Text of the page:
How to preserve your own herbs

When to harvest herbs

Harvest fresh herbs after the morning dew has evaporated, but before the plants dry out from mid-day heat. Leaves will produce less once the plant has flowered, so harvest before flowering or continue to remove the flowers for longer herb leaf production. You can make your herbs last longer once they’re harvested by putting them in a glass of water on the counter or in the fridge, trimming the stems regularly, just as you would with flowers.

How to preserve fresh herbs

There’s no need to wash fresh herbs unless they are visibly dirty. If they do need a rinse, be sure to lay them out on a kitchen towel until dry. Remove any dead leaves and choose one of the preservation methods below:

Freezing. Add chopped herbs to ice cube trays and cover the herbs with water or oil. Once frozen, store the cubes in a plastic bag in the freezer to use in soups, stews, and other meals. You can also freeze individual leaves on a baking sheet; once frozen, transfer to a freezer bag and add to meals throughout the year.

Air drying. Tie loose bunches of 4-5 stems together with string. If desired, place the herbs into a small paper bag with the stems sticking out and punch holes in the bag for ventilation; the bag will keep the dust out and any leaves that fall off will be caught. Hang the herb bunches or bags in a warm, dry, well-ventilated area out of direct sunlight. It may take up to one month for the herbs to completely dry.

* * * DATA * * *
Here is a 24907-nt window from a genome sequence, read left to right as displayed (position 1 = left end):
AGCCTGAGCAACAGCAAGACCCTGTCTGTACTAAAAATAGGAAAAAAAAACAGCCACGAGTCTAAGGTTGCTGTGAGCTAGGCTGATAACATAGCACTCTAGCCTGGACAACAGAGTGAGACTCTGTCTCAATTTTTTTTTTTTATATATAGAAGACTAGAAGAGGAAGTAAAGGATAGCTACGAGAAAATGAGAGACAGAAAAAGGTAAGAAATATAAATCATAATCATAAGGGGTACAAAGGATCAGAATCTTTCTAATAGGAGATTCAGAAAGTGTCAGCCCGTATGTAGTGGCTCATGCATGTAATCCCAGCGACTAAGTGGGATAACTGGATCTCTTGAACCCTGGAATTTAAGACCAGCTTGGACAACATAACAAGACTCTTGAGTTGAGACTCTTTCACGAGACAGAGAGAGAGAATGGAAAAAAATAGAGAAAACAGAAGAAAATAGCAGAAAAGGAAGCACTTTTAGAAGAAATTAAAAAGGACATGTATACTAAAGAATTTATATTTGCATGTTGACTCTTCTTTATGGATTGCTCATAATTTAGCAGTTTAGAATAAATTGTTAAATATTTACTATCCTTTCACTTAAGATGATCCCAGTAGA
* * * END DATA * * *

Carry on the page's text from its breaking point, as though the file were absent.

Oven drying. Set your oven at the lowest temperature (90⁰-110⁰) and leave the oven door slightly open. Place herbs on a baking sheet and heat for 3-4 hours, checking often and turning larger leaves to help them dry evenly.

Tray drying. Buy or make a simple frame with a wire screen attached to the bottom. Remove large leaves from the stems (i.e. mint, sage) or use short stemmed herbs (dill, fennel). Place herbs on the wire rack in a single layer and dry in a warm area out of direct sunlight, turning occasionally to dry evenly. You may need to place a light towel beneath smaller herbs to keep them from falling through the screen.

Dehydrating. Dehydrators are fairly inexpensive and can be used to dry herbs, fruit, and veggies. Each dehydrator has specific instructions based on its structure.

How to store dried herbs

Once dried, store whole leaves in sealed containers, jars, or storage bags. If your storage container is clear, make sure to keep your dried herbs out of direct sunlight; brown glass jars are a good option if your storage area is exposed to sunlight. Keep the leaves whole if possible, and crumble them as you need them; whole leaves will retain flavor longer.